Imagine if you got a barrage of angry tweets every time a particular celebrity did something stupid.
This happened last week, when the UFC fighter Jon “Bones” Jones was stripped off his title and suspended indefinitely after a colorful few months. He tested positive for cocaine before his last fight, after the results were made public he apologised and went into rehab… for a single night. Then, most recently, he was arrested over an alleged hit-and-run incident.
Understandably, @JonJones on Twitter has been receiving a lot of messages. Unfortunately for fans, their messages didn’t get the intended recipient, because the former champion’s Twitter handle is @JonnyBones.
The Jon Jones who isn’t currently facing a criminal investigation was kind enough to chat to me about his experience in this case of misidentitweet.
Welcome to the Article… JON JONES!
The Jon Jones who controls @JonJones is a “tech geek, art outsourcing manager and cat fancier”, who works for Epic Games. What he isn’t: a former UFC light-heavyweight champion.
When the news of the hit-and-run broke last week, Jones started receiving around 3500 tweets (or at least notifications) per day, with about 5000 tweets in the hours after Bones was stripped of his title. Over the years, Jones reckons he’s received 70,000 tweets – all in three to five day bursts, whenever the other Jon Jones does something newsworthy. As is all too common, many of the tweets haven’t been pretty.
Instead of feeling sorry for himself, or turning off notifications and waiting for the craziness to blow over, Jon engages with almost all the tweets he gets.
To Jon, it’s all a big joke.
It’s absolutely hilarious, and at this point, I love it. It’s like this weird traveling circus that keeps setting up in my front yard by mistake, so I just decide to go with the flow and play a clown for a couple days. I have absolutely no control over when it starts or stops and I never know when it happens, so I just have as much fun as possible with it and enjoy making people laugh.
It’s not just random people tagging Jon: industry publications like Sherdog.com have even made the same mistake.
Running With It
To keep it fun, Jon has set some strict rules for himself.
1) I will never seek attention myself, so I only respond to what comes to me.
2) I agree to virtually anything anyone asks and see where it takes me.
3) I will never ruin this by trying to make money off of it.
4) I will shut up and disappear the instant people stop finding it funny. I can’t imagine a faster way to kill it than becoming crassly capitalistic and fame-seeking with it.
According to Jon, most people ignore his humorous responses. Those that do reply “almost always laugh and apologize when they realize how silly the whole thing is”. There is also people who get more passionate about the situation: some love it while others, as is the norm on the Internet, get irrationally angry.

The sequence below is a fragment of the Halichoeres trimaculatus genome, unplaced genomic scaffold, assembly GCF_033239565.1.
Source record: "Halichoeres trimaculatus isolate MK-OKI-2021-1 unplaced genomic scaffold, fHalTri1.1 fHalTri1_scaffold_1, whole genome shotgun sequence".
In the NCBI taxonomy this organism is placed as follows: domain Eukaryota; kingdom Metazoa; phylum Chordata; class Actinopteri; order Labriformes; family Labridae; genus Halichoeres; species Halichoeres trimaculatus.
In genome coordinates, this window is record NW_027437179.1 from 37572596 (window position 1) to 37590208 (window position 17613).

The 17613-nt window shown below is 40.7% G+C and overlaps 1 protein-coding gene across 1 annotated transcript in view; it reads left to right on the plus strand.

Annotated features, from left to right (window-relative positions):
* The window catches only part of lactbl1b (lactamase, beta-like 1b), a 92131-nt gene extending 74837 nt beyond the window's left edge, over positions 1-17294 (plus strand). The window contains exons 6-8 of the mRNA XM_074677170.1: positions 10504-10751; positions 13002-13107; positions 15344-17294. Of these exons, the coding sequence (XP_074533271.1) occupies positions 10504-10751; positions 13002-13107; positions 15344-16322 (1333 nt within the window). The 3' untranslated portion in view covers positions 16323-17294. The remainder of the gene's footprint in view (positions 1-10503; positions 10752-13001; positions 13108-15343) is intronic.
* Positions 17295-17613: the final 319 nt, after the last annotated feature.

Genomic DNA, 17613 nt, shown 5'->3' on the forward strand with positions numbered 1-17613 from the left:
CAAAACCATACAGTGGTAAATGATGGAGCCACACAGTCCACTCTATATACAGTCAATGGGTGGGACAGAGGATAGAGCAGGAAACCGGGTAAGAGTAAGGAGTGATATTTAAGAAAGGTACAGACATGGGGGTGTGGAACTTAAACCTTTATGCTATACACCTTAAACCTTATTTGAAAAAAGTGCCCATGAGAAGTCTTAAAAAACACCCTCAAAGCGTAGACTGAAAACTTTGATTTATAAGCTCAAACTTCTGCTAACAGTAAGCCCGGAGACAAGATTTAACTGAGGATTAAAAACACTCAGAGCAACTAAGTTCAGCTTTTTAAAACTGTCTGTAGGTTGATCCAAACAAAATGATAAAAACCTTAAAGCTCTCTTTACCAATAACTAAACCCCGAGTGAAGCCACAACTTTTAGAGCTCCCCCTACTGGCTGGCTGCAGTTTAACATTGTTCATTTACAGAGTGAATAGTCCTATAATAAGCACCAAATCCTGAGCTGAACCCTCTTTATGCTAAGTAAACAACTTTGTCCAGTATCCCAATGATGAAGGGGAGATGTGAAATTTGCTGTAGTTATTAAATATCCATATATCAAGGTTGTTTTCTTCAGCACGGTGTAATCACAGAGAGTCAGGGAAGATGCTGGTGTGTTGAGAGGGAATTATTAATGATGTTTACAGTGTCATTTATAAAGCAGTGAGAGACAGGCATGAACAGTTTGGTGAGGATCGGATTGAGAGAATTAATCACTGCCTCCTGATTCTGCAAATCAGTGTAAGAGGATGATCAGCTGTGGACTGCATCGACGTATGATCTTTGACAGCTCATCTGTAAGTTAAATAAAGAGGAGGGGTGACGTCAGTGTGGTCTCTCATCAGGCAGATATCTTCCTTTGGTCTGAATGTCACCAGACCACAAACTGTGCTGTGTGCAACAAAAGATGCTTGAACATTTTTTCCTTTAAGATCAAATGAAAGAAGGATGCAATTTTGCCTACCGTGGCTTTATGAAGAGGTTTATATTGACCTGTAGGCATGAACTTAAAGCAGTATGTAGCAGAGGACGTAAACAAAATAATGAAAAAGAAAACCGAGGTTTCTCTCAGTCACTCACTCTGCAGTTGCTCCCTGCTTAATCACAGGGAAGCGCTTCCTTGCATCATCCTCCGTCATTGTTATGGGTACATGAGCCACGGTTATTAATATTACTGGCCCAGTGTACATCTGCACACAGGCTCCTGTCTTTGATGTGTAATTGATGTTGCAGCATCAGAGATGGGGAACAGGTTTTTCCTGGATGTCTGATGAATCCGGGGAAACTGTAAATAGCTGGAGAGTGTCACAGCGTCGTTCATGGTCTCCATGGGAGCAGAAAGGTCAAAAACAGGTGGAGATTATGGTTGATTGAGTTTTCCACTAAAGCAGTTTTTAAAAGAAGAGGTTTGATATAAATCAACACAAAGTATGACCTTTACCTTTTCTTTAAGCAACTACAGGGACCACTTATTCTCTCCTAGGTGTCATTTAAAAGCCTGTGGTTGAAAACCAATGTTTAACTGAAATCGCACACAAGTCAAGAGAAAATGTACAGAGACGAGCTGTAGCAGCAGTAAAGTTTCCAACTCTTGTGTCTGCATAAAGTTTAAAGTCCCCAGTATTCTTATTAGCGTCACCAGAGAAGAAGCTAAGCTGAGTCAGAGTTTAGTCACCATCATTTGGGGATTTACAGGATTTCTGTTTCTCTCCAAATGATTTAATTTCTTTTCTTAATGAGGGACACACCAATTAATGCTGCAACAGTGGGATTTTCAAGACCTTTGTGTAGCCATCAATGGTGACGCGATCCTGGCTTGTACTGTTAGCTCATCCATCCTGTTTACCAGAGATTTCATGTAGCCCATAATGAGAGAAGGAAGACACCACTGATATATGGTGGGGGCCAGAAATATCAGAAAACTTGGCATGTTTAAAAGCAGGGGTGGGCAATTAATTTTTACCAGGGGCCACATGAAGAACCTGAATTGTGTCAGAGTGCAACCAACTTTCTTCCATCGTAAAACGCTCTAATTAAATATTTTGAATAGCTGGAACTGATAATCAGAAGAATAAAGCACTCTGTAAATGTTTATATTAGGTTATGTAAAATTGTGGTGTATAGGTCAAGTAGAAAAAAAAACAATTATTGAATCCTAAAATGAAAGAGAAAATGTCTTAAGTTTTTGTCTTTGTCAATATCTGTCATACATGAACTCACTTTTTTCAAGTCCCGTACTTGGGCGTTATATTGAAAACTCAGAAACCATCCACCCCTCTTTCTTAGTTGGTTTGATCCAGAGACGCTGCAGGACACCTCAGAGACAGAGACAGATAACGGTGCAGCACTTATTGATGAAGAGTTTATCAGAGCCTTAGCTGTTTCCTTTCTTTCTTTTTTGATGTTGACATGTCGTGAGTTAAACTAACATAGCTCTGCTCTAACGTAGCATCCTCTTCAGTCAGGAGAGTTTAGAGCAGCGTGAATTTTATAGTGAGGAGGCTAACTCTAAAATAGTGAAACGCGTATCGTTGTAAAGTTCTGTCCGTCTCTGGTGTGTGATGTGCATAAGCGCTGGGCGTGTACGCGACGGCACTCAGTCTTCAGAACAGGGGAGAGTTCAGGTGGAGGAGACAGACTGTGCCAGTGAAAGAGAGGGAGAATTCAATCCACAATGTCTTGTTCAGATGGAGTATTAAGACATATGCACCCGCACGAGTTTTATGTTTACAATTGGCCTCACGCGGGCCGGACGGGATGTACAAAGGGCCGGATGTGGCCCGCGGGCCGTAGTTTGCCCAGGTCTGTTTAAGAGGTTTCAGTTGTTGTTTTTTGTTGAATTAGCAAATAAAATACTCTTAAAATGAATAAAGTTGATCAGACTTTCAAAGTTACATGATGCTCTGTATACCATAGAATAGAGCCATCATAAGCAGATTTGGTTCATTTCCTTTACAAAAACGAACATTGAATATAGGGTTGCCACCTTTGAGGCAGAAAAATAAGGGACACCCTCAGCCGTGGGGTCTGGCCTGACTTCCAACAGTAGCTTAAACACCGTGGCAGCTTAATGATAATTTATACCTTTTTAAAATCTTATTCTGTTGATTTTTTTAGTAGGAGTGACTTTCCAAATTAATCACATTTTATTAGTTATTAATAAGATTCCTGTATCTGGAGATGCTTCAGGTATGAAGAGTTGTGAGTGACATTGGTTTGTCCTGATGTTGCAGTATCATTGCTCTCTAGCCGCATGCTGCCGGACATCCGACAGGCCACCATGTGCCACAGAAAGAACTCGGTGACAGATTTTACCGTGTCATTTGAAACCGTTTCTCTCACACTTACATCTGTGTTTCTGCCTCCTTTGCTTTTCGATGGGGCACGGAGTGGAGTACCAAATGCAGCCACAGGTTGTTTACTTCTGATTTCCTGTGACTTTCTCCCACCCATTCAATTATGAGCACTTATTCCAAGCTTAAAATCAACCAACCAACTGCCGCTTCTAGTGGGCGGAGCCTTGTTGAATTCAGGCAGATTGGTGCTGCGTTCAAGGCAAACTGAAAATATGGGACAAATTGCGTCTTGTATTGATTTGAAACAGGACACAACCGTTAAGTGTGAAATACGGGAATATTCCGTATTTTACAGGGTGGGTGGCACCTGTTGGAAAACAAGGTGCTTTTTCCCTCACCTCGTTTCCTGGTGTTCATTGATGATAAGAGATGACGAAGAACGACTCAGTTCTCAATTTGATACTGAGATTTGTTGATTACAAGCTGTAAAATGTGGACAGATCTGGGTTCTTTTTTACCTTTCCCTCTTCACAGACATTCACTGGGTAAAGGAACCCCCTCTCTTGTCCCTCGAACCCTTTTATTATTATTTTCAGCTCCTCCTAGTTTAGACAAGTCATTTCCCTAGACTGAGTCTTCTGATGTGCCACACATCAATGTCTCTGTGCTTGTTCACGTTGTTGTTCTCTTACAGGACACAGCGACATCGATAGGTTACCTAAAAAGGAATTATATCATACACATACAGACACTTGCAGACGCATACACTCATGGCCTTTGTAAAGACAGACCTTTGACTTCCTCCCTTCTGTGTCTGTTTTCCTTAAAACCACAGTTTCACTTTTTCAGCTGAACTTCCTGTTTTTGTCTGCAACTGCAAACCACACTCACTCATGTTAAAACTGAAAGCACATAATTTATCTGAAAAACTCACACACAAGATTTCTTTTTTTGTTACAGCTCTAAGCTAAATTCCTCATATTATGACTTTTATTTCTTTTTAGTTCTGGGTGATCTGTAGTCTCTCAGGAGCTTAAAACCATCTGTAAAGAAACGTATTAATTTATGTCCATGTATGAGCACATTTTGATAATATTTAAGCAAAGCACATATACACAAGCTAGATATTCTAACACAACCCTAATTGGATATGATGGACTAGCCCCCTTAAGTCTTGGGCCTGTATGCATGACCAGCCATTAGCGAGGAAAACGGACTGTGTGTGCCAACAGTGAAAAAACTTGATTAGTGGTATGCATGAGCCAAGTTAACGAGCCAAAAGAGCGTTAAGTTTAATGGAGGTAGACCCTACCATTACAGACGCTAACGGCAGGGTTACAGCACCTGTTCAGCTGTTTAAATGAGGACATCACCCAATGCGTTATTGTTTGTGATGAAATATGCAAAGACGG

The people who love it have gone so far as to create a Good Guy Jon Jones Meme, while the people who hate it accuse him of having stolen the @JonJones handle and demand he give it to the fighter, who has only ever ignored the issue.
Jones got more publicity than usual this past week. Big MMA news organisations, like MMAjunkie Radio, have been interviewing him, and he’s now a talking point among fight fans. Jones will keep running with it, saying yes to almost any request he gets and having as much fun as he can.
Then, after a few weeks, his life will go back to normal.
Other Cases of Misidentitweet
Jon Jones isn’t the only case of misidentitweet. Tested.com publisher Will Smith — who produces one of my favorite YouTube shows — has the @WillSmith Twitter account. While Tested’s Will Smith is pretty popular in his own right, it’s probably safe to say that the actor Will Smith is slightly better known.
Unlike Jon, Will doesn’t engage all that often. Instead, he uses Tweetbot to filter out the bulk of the messages. Given how famous the actor is, this is pretty understandable.
One of Twitter’s earliest users, Justin Williams, uses the handle @justin. Unfortunately for him, millennials aren’t the most thoughtful Twitter users – and many of Justin Bieber’s fans tweet to “@justin bieber” instead of to the correct “@justinbieber”. As you can imagine, this leads to a ridiculous amount of messages every day.
Like Will, Justin appears to be ignoring the fans of his doppeltweeter. His account is now private in a bid, I suspect, to manage the Belieber onslaught.
@EdwardSnowden is a sports fan from the UK. What he isn’t: an NSA whistleblower, although he is often mistaken for one online. Like Jon, Edward seems to find the whole deal hilarious and engages with some of the tweets, although no where near as many.
Look Before You Tweet
Before Twitter became the popular social media site we love today, it was mainly a service for geeks. Many user names were locked down in the early few years by early adopter, some who share a name with a celebrity. While Jon “Bones” Jones is a lot more famous than the other Jon Jones, the fighter joined Twitter two years later than the game designer.
Just because someone is famous, it’s no reason to assume they control every instance of their name online. If you’re going to tweet to a celebrity, have a look and make sure you’re using the right handle – or you might be chatting to an English sports fan rather than one of the most divisive figures of the last decade.
Have you seen any other cases of misidentitweet? Let me know in the comments.
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